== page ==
I was supposed to make a video for my vlog however, two things kept me from it:
I’ve got the flu and
The YouTube video manager page is down.
I’m not making this up and I’m not making excuses to put this off. I just can’t do a decent video with a sore throat and a runny nose! XD
Anyway, despite YouTube’s video manager page being down, the channel page is still up. I browsed over my past videos and this is what I found — the last murder mystery novel I read before recently finishing Agatha Christie’s The Mysterious Affair at Styles. So I read this novel, The Documents in the Case by Dorothy L. Sayers four months ago! I didn’t realize I was falling behind on my reading. Anyways, here are my impressions on Sayer’s novel:
At long last, I was able to begin and finish reading Agatha Christie’s first published novel, The Mysterious Affair at Styles. This title also introduces Hercule Poirot, Christie’s detective hero, for the first time.
Speaking of “first times”, this is the first detective/mystery novel that I read on my smartphone. Yup, I’m warming up to the idea of e-books and e-book readers. It’s so convenient and not-so-tacky-looking. Thanks to the PDF format of my copy of The Mysterious Affair at Styles and the document reader feature of my smartphone, I was able to finish the novel by reading it everywhere I went. It’s a totally time-efficient option, considering that I’ve had this novel since September 2010! O.o
I settled not to work this weekend—I needed to get my entire body out of work to reboot itself. So, while my system is on auto-defragmentation, I decided to go over one of the novels I bought before but never really got to read right away. I chose Curtain by Agatha Christie.
At first, I felt something peculiar about this novel. It’s like I read something significant about it before but all together, it looked like any normal Christie novel. When I researched on Wikipedia, that was when all my assumptions were justified: Curtain chronicles the last murder mystery case of Christie’s main protagonist, Hercule Poirot. “Oh great!,” I thought. I’ve read just two Hercule Poirot murder mystery novels and now, I’m about to read his last case! And from what I gathered, he dies in this novel.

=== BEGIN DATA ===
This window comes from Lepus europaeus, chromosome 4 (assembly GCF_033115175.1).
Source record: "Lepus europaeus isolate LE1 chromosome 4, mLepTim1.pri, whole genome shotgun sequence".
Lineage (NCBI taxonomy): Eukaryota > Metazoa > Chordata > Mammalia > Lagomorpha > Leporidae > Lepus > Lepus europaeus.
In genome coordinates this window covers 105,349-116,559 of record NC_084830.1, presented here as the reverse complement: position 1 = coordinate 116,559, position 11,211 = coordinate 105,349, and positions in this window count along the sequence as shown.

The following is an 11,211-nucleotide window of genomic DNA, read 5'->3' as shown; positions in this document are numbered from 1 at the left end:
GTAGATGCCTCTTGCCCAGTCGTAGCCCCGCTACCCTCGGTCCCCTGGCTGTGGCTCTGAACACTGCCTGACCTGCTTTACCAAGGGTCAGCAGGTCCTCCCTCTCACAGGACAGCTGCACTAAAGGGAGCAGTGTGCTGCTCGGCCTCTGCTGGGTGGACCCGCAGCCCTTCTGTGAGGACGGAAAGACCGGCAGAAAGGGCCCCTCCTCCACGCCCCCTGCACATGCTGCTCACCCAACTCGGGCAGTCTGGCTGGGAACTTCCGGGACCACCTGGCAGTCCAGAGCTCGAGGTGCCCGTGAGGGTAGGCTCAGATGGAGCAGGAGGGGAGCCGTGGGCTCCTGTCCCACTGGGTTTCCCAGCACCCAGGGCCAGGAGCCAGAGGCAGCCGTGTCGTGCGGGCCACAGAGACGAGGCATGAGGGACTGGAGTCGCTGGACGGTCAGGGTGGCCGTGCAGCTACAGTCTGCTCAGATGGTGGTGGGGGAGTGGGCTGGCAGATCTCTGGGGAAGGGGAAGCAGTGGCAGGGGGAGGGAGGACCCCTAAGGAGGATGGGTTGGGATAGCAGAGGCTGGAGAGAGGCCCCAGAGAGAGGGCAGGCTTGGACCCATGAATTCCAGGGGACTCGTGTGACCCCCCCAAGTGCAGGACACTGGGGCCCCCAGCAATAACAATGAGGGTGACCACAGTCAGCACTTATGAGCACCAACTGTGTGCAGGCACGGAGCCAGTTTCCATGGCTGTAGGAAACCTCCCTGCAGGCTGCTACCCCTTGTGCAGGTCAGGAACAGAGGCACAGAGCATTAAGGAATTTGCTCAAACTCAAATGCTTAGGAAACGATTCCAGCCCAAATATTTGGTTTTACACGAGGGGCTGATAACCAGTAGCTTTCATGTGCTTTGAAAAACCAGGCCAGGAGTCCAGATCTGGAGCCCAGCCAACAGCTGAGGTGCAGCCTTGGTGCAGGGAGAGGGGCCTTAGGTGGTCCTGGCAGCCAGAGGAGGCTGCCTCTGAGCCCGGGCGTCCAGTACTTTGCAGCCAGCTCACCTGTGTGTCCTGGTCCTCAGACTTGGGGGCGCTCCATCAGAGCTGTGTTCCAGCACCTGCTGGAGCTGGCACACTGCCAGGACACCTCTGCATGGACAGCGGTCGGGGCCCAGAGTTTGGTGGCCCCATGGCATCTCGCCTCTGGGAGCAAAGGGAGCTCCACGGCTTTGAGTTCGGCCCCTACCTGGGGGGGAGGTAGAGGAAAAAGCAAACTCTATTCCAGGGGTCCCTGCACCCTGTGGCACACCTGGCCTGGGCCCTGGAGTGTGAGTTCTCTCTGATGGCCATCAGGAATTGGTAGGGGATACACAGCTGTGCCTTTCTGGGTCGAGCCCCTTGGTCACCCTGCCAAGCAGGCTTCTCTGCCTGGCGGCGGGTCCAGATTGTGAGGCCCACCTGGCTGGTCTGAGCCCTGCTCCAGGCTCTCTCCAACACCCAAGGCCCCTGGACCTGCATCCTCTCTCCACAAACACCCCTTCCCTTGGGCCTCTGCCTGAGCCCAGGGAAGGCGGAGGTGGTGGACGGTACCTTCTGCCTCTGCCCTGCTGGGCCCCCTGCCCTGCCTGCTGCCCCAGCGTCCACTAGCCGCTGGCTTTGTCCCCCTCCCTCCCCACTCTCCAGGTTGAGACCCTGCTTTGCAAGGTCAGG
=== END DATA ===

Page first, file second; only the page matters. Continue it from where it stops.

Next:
Among my collection of mystery novels by my most venerated mystery novel writers (Agatha Christie, Ngaio Marsh, and Sir Arthur Conan Doyle), Marsh’s titles are the ones that I am able to find every so often. I guess it’s because among the three, she is the most unheard of.
So once again, I’ve come over another Marsh novel: Hand in Glove. The story tells of a murder that happened while a social party was ongoing. The victim, Mr. Harold Cartell, a well-known barrister, fell into an excavation hole filled with muddy water; then, somebody let loose an 850-pound drainage pipe over his head. Of course, instant death was inevitable. But who wanted to kill him so badly …and brutally?
Tomorrow would be the premier of Ron Howard’s film version of Dan Brown’s sophomore novel, Angels and Demons.
It’s a good thing I’ve been able to read the paperback first.
Angels and Demons is the prequel to the controversial The Da Vinci Code with its protagonist, Prof. Robert Langdon. In this mystery-thriller adventure (Langdon’s first adventure, before The Da Vinci Code), he takes the reader through paths and catacombs around Vatican City, in hopes of saving The Vatican from a plot of vengeance and destruction by Christianity’s adversary, The Illuminati. He also brings the reader close to suspenseful and thrilling situations, and many historical puzzles.